Why Overtime is banking on third-party metrics to grow its roster of advertisers

Overtime, a digital sports brand was born on social media in 2016, and set its sights on growing online video to achieve scale. Execs at the media brand for Gen Z and millennials identified from its beginnings that social media was the platform to find younger audiences and they focused on social posts and platform distribution.

The brand now boasts an audience of 35 million unique monthly viewers.

As the Gen Z and millennial cohort of 18- to 34-year-old internet users continues to grow, the reach that social video can get has started exceeding linear TV, according to Tubular Lab’s research study with The Global Video Measurement Alliance.

“When you start to do the research into it, online social video, which people are still trying to understand, it’s as large of a platform as any other major media,” said Stephen DiMarco, chief strategy officer at Tubular Labs. The only category where linear TV is still king is in sports, he said, due mainly to live game broadcasts.

But to try and win more media dollars away from television, Overtime and other publishers have to prove to marketers who are going after a younger audience that they have successfully captured those audiences on YouTube and Facebook. And with the number of publishers all vying to do just that, it will take a lot more than internal metrics to close a sale, especially when working with new partners, said Overtime’s CRO Rich Calacci.

Some media buyers, however, are at odds with needing to trust and verify a secondary partner in addition to the publisher, though they see the benefit of having another perspective on what audiences are interested in on the internet.

During a recent campaign that Yuting Zhang, ​the digital engineering director at Media Kitchen, was working on, she said her ad tech partners wanted to use third-party data to “reverse engineer” what the target audience might be more likely to watch, listen to, or read so they could place ads directly on that content.

“Having some general insights into what a broad audience’s behavior is would be beneficial for a new campaign. [But] after a campaign is live for a while, I would want to heavy up the use on [first-party] data and eventually fade out the use of [third-party] data,” Zhang said.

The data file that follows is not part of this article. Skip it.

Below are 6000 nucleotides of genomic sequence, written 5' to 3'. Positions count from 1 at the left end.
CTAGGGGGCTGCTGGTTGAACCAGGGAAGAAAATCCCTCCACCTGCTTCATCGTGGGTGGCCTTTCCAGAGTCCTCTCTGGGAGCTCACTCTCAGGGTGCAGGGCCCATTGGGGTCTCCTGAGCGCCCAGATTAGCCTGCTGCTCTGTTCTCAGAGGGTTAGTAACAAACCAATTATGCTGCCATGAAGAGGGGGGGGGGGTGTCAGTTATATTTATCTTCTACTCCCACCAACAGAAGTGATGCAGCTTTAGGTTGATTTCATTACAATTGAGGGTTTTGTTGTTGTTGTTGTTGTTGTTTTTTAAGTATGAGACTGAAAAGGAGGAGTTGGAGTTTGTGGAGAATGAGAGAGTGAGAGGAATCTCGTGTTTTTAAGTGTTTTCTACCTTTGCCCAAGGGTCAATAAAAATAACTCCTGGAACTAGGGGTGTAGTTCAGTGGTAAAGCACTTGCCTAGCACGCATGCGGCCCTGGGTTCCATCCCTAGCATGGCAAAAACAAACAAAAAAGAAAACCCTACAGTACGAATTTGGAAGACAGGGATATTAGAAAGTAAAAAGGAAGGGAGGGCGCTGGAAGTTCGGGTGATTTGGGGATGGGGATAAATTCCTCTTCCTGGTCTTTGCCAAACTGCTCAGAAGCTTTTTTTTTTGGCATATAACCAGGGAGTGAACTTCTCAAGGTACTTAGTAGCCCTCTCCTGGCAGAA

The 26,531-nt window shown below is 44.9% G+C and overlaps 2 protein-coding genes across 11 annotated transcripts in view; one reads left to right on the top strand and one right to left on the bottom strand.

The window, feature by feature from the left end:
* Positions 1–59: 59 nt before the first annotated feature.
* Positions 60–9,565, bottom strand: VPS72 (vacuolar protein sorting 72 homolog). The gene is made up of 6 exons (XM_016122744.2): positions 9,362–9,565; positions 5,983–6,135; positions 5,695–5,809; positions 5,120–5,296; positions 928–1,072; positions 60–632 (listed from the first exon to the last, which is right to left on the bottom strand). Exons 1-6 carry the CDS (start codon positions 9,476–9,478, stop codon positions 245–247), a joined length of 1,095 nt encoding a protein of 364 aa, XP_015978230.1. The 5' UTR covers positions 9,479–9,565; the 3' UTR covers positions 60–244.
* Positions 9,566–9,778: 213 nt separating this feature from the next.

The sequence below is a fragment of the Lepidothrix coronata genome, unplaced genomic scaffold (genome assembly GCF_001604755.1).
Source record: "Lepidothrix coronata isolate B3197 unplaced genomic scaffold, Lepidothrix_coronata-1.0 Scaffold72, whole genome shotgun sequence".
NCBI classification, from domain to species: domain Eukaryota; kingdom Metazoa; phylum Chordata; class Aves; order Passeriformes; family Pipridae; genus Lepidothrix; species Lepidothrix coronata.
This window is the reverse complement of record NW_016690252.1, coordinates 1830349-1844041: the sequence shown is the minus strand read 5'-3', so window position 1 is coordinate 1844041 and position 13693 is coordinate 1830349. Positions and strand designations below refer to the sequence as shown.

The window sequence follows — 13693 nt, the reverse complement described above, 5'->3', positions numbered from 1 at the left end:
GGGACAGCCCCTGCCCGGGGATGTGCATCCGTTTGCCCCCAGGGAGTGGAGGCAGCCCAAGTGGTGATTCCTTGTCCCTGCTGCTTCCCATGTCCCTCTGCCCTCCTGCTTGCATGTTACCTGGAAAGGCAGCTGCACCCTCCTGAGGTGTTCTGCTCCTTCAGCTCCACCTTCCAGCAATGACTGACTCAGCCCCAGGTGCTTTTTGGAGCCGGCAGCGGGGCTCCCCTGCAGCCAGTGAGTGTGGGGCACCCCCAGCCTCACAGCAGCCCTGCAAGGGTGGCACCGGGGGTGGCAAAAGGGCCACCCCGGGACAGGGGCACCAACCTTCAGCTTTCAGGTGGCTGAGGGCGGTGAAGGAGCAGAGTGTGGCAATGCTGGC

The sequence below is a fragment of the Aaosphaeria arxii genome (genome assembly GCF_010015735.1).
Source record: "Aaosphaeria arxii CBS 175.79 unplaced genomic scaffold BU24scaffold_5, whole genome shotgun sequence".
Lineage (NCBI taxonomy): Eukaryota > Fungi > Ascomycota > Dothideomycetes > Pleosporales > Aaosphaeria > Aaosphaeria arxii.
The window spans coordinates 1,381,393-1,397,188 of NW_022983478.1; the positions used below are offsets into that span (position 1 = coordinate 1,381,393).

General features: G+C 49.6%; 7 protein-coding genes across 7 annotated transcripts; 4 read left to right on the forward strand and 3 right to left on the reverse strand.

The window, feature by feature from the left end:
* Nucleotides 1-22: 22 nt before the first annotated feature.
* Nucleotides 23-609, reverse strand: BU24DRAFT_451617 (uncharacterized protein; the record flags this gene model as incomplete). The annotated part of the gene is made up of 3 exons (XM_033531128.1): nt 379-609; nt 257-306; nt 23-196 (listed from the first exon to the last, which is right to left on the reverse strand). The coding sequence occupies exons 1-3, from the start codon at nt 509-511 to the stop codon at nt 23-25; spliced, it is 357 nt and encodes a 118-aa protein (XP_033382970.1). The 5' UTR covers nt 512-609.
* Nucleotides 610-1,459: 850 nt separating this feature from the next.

The following conversation has been lightly edited and condensed for clarity. 

Why do you feel third-party measurement and verification of your distributed video views is important as a publisher from a revenue standpoint?

Rich Calacci: If you think about the business we’re in, which is the business of sports, all of that is made better when there [are] officials on the court creating third-party validation of what was a foul and what was not a foul. The same is true in the media business. If you succumb to the temptation of grading your own homework, as that has happened in the past, and you don’t offer third-party validation to your brand, you miss a huge growth opportunity. In the end, marketers are quantitatively based. Qualitative factors certainly play a role, but they’re quantitatively based. And they need to see the data that says this dollar is going to get this audience. You need third-party validation to be able to attract and retain new brands.

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Data courtesy of Tubular Labs

Beyond the actual scale of views, do you work with Tubular to get into the nitty gritty of who this audience is, and if so, what are you looking for from that data about how they spend time with your brand online? What do your brand partners really want to know from this data? 

Calacci: The reach story is part of it, which is really important in the planning process, but the engagement story is equally important because we want to be able to index our performance, by video view, relative to our competitive set. Being able to do those two things simultaneously becomes really compelling for brands, as money is flowing from television into social video and you cannot reach 18- of 34-year-olds outside of the world of sports on television.

If somebody is trying to reach adults 50-plus, Overtime is probably not the best utilization of your marketing dollars. But at the same time, if you’re buying television trying to reach an 18- to 34-year-old audience, you’re making the same mistake.